When the best medicine is taking care of someone else

June 17, 2017

Today started out rough. I felt like I did too much on Wednesday. Thursday I did less, but probably should have stayed home to rest. By Friday I had no choice but to spend all day at home in my pajamas, watching tv and crocheting. So this morning, I was glad to feel better than yesterday, but I still didn’t feel great. And yet, I didn’t want to cancel all of my plans.

My evening plans had to be cancelled. I knew I had to get to bed early. But the afternoon plans – a friend coming over who I already cancelled on at the last minute last time – I didn’t want to cancel again. So I rallied and got dressed and waited for her to arrive, knowing it would be a quiet day and I wouldn’t have to leave my apartment.

When she came, she had the start of a migraine. Unfortunately, she had switched purses and didn’t have the over-the-counter medication that helps her. I didn’t have it either. I offered to go to the store, but she said no. So I messaged a bunch of neighbors. No luck.

I got her a cold pack for her head. I made her tea. I shut off the lights. Eventually, I insisted on going to the store for her. So much for staying home. But the funny thing was, I felt ok.

After taking the med she slowly started to feel better. I got her food and kept on eye on her, making sure she was doing ok.

I have noticed this kind of thing before. Obviously, there are times when I’m not at all able to care for someone else, or when caring for someone else will make me feel worse. But then there are other times, times like today. Times when I’m not doing great, but I’m not doing horribly either, and taking care of someone else gets me outside of my own head, distracted from my own condition, and eventually I even begin to feel better.

I feel bad my friend had a migraine. I wish that hadn’t happened. Still, it was a good reminder for me:

Sometimes the best medicine is taking care of someone else.


The importance of community

June 15, 2017

Last week I saw my primary care doctor for my annual exam. At the end of the visit, he brought up the fact that I was on disability. He said that only 5% of people ever manage to get off of disability benefits. He said that it was important to find activities to keep busy and productive. Then he talked about the isolation that can come when you don’t have a job to get you out of the house, and you don’t feel up to going out a lot. He said it was important to have community, and it’s important to make an effort to create that community.

He’s so right. (And I love that he’s having this conversation with his patients!)

I assured him that I have community. If he only knew.

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I have worked hard to make friends and build community. It doesn’t come easily or naturally to me. I’m an introvert by nature, and my health issues have made me even more of an introvert. Not being able to go out often doesn’t help either. But it’s important to me to have friends and community in my life, so I made it happen.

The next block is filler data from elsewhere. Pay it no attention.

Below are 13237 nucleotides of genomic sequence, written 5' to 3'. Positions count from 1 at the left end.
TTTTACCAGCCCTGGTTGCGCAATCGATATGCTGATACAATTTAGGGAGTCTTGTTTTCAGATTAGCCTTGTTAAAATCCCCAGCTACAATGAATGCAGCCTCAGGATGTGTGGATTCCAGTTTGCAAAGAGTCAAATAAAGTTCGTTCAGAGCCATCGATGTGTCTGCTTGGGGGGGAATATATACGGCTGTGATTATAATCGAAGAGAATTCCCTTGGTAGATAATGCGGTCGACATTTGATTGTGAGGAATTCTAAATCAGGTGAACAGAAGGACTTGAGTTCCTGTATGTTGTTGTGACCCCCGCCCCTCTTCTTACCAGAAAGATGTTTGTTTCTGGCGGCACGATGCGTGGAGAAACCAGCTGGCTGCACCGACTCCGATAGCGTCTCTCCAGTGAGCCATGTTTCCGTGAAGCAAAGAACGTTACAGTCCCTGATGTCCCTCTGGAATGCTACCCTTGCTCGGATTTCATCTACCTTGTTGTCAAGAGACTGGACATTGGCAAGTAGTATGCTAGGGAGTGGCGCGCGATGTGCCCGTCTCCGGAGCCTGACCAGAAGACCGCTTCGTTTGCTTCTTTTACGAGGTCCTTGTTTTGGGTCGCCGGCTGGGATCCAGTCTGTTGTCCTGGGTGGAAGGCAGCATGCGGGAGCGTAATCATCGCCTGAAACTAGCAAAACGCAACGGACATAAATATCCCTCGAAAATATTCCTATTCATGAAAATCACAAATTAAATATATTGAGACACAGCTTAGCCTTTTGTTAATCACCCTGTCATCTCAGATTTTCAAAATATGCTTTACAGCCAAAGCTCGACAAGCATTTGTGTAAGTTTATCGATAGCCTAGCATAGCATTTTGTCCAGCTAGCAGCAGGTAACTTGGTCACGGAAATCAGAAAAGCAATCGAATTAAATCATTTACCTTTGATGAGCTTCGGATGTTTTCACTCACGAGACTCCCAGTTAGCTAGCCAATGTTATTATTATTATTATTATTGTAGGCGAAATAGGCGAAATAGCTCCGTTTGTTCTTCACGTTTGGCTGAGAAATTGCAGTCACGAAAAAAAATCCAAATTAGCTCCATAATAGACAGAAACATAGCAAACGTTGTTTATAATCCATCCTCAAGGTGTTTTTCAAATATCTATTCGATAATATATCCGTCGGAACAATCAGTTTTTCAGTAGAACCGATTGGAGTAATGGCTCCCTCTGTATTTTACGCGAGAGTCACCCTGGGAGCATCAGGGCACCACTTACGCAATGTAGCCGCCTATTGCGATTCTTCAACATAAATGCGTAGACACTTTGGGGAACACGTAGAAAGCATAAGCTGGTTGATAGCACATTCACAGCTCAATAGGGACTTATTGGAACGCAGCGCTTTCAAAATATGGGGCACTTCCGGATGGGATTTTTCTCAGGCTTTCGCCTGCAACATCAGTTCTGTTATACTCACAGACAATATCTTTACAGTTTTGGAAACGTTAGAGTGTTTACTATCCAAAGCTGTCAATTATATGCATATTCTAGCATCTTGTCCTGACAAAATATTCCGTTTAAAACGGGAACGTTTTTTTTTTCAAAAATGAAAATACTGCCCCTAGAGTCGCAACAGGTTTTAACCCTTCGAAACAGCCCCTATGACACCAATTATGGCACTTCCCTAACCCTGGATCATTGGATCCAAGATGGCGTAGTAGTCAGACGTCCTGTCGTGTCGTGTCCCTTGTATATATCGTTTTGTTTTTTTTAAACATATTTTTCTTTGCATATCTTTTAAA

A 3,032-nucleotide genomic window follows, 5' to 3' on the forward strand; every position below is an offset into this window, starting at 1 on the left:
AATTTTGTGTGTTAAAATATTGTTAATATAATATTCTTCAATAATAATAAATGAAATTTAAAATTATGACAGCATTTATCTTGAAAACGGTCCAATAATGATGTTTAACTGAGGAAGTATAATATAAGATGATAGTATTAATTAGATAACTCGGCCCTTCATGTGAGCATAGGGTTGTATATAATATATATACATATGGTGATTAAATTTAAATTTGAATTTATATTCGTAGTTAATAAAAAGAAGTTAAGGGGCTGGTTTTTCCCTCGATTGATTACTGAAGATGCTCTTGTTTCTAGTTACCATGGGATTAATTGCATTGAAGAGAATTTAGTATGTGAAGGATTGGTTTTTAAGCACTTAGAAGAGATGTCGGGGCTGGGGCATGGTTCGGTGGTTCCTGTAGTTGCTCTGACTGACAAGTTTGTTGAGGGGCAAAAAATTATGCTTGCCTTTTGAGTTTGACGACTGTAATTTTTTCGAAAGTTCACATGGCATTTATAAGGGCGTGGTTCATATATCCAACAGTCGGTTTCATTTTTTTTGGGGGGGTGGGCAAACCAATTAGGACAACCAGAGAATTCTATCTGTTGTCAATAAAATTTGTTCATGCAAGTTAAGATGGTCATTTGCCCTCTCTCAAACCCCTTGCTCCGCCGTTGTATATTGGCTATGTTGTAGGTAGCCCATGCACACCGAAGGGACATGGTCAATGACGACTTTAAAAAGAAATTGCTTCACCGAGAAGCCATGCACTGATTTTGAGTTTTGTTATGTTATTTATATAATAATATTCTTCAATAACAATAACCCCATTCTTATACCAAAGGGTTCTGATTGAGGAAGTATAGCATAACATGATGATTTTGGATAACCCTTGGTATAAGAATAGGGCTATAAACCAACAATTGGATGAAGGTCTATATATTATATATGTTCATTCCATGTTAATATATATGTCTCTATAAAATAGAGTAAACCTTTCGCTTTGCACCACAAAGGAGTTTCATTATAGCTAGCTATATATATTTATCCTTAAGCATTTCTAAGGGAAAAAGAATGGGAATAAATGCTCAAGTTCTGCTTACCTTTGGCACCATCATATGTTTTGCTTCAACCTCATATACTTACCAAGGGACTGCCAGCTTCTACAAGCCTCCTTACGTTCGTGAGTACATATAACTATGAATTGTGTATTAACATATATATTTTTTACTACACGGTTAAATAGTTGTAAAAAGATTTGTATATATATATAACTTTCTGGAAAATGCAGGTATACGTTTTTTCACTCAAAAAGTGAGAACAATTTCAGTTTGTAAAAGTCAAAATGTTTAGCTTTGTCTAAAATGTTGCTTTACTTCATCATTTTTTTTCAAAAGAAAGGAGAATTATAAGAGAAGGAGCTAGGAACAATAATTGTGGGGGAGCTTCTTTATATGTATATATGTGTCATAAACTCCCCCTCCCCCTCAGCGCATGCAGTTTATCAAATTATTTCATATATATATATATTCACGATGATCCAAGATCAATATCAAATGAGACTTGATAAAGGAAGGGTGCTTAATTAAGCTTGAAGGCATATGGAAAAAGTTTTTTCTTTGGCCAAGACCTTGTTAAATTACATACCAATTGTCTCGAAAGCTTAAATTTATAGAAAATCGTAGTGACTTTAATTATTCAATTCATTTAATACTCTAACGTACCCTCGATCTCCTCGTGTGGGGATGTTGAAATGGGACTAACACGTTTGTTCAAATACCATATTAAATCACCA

For me, the key has been to go for quality instead of quantity. I don’t have hundreds of friends, but the ones I have are good ones. Acquaintances are often happy to help me because they see me helping others.

That’s why when I needed to borrow a wheelchair recently, I had 3 offers to lend me one, plus 2 other folks suggested local organizations that lend out medical equipment for free. When I needed someone to push that wheelchair, I was able to post on Facebook and get some offers from friends and also from acquaintances I barely know. Because I have that community.

Sometimes it’s hard. I put myself out there, which means I’m often asked for help and I need to say no. Thankfully, most people understand my limitations. And they appreciate it all the more when I volunteer. A friend is going out of town and leaving her dog at home, with the dog walker coming by many times each day to walk him. It’s not perfect, but it’s the best they can do. I said that if she gives me her key (which I am getting today), I’ll pop in to visit him a couple times, just so he has someone to cuddle with. She was amazed. To me, this is just a nice thing to do for a friend. I won’t go by every day, but on the days I’m in the neighborhood, I’ll bring a book and read while her dog gets some important snuggles. It won’t be the first time I’ve done this for a traveling friend. (And let’s be honest, while it’s an inconvenience, I certainly won’t hate doggie snuggles!)